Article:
This is what happened to the pipes after just one month.
It’s been nearly three years since the Flint Water Crisis began in Flint, Michigan, but it went unbeknownst to citizens for nearly a year, which is when an independent investigation by Virginia Tech was conducted and residents’ worst fears were confirmed.
If you didn’t keep up with the crisis, the gist of the situation is that Flint switched to using water from the Flint River rather than the Detroit River to cut costs and then failed to add corrosion-reducing phosphates to the water to make the switch even cheaper. Instead, officials decided to wait and see if the Flint River would corrode pipes; as you know, we now know the answer.
Over a year after the switch was made in April 2014, researchers set out to study the basic effects of the water on iron pipes by submerging iron nails in the Detroit River and Flint River for one month each. In the image below, the top nail is from the Detroit River and the bottom is from the Flint River.
The most disturbing part of this is that these nails were exposed for only one month, whereas Flint residents drank and cooked with this water faithfully until the truth was revealed about the state of the water. Even now, three years later, most residents still have corroded pipes and many of the officials involved in the cover-up were not indicted.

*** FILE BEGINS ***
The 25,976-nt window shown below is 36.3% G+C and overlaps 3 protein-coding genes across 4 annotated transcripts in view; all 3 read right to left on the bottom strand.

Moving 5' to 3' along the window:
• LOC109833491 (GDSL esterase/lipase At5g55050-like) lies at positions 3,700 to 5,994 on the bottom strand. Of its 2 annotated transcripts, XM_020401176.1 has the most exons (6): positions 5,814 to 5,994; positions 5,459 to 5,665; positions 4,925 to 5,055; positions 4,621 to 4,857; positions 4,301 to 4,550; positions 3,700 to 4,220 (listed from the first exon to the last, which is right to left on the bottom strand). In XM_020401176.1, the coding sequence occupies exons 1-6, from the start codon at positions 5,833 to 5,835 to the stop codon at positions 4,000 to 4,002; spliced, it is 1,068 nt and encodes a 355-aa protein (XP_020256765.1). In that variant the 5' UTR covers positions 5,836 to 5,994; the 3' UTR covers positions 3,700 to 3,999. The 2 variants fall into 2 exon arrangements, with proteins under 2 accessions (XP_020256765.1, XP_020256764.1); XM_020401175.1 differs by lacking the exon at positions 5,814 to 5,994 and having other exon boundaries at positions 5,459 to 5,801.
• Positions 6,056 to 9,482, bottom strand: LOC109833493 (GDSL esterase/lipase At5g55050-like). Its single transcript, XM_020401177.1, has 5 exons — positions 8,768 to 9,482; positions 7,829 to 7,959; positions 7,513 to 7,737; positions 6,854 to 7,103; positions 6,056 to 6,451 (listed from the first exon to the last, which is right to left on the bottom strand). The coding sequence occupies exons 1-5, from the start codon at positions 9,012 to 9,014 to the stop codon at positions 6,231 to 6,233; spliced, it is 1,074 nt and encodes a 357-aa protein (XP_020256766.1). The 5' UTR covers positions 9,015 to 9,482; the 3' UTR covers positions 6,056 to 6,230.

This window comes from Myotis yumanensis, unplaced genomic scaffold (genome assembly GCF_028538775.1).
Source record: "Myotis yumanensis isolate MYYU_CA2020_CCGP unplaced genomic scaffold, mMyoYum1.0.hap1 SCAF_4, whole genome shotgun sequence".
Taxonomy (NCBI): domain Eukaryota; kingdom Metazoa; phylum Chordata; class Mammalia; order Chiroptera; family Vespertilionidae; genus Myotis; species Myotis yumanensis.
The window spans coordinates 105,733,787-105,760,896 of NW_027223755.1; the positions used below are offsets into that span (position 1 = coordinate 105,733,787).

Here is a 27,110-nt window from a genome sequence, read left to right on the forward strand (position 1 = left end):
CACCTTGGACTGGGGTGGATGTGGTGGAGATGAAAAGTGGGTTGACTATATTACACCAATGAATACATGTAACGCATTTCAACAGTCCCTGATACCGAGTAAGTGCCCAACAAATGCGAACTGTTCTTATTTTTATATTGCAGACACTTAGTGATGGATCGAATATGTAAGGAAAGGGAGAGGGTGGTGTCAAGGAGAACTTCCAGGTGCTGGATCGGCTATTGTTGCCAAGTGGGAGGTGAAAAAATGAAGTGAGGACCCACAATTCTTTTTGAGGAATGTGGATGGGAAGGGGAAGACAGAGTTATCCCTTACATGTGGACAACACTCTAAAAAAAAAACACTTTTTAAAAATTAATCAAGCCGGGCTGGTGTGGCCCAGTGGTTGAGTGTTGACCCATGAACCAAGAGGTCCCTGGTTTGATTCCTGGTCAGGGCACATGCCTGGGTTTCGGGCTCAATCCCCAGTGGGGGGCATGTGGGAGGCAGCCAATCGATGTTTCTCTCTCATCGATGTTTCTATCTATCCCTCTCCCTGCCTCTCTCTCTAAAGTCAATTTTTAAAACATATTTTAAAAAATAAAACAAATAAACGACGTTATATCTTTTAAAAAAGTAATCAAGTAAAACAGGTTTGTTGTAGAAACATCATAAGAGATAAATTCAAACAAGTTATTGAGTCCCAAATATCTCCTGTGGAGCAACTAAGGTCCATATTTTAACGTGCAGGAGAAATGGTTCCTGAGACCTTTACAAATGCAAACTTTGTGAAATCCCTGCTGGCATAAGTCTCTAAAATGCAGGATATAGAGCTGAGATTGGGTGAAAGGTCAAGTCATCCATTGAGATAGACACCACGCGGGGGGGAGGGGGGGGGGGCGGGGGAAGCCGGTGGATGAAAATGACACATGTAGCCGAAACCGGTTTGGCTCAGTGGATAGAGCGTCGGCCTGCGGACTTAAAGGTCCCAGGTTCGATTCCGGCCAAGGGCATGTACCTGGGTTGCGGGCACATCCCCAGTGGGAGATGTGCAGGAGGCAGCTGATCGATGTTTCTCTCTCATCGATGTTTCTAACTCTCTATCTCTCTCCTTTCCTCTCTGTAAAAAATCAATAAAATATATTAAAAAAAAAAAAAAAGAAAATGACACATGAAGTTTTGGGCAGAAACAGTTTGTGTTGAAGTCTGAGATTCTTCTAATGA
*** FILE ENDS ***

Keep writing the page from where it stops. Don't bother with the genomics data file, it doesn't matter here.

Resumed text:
According to a letter from the Michigan Department of Environmental Quality to Flint’s mayor, lead-levels in the water are now just below the federal limit. Officials are still advising residents to use filtered water for drinking and cooking and the state is slowly working on replacing all of the corroded pipes.
As of Friday, Rep. Jason Chaffetz, R-Utah, the chairman of the House Oversight and Government Reform Committee stated in letters to other Republicans that,
“The committee found significant problems at Michigan’s Department of Environmental Quality and unacceptable delays in the Environmental Protection Agency’s response to the crisis. The committee also found that the federal regulatory framework is so outdated that it sets up states to fail.”
These statements effectively closed the investigation into the Flint Water Crisis, though Michigan Gov. Rick Snyder has yet to provide key documents pertaining to the case and has evaded requests for such documents for a year now. While Democratic Senator Elijah Cummings from Maryland, a senior member of the oversight panel, continues to request these documents, he said that it’s unlikely that the Republican members of the committee will continue their inquiry into the matter.
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